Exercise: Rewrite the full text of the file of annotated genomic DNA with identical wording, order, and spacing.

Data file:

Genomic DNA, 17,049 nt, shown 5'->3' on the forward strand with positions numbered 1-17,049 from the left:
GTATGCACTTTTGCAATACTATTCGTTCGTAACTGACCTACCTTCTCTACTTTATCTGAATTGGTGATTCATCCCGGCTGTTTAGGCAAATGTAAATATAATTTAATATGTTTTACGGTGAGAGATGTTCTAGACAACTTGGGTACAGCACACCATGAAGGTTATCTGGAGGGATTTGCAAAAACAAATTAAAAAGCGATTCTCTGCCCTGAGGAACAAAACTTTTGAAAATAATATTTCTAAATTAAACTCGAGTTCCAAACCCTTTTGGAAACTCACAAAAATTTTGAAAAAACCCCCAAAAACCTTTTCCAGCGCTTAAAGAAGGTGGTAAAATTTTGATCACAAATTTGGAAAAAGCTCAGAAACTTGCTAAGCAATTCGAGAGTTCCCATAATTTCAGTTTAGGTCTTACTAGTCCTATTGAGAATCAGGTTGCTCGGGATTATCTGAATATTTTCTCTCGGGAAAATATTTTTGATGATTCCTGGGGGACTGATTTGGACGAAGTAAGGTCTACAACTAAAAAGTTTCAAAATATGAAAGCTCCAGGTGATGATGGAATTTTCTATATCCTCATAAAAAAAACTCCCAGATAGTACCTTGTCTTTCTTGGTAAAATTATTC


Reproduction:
Genomic DNA, 17,049 nt, shown 5'->3' on the forward strand with positions numbered 1-17,049 from the left:
GTATGCACTTTTGCAATACTATTCGTTCGTAACTGACCTACCTTCTCTACTTTATCTGAATTGGTGATTCATCCCGGCTGTTTAGGCAAATGTAAATATAATTTAATATGTTTTACGGTGAGAGATGTTCTAGACAACTTGGGTACAGCACACCATGAAGGTTATCTGGAGGGATTTGCAAAAACAAATTAAAAAGCGATTCTCTGCCCTGAGGAACAAAACTTTTGAAAATAATATTTCTAAATTAAACTCGAGTTCCAAACCCTTTTGGAAACTCACAAAAATTTTGAAAAAACCCCCAAAAACCTTTTCCAGCGCTTAAAGAAGGTGGTAAAATTTTGATCACAAATTTGGAAAAAGCTCAGAAACTTGCTAAGCAATTCGAGAGTTCCCATAATTTCAGTTTAGGTCTTACTAGTCCTATTGAGAATCAGGTTGCTCGGGATTATCTGAATATTTTCTCTCGGGAAAATATTTTTGATGATTCCTGGGGGACTGATTTGGACGAAGTAAGGTCTACAACTAAAAAGTTTCAAAATATGAAAGCTCCAGGTGATGATGGAATTTTCTATATCCTCATAAAAAAAACTCCCAGATAGTACCTTGTCTTTCTTGGTAAAATTATTC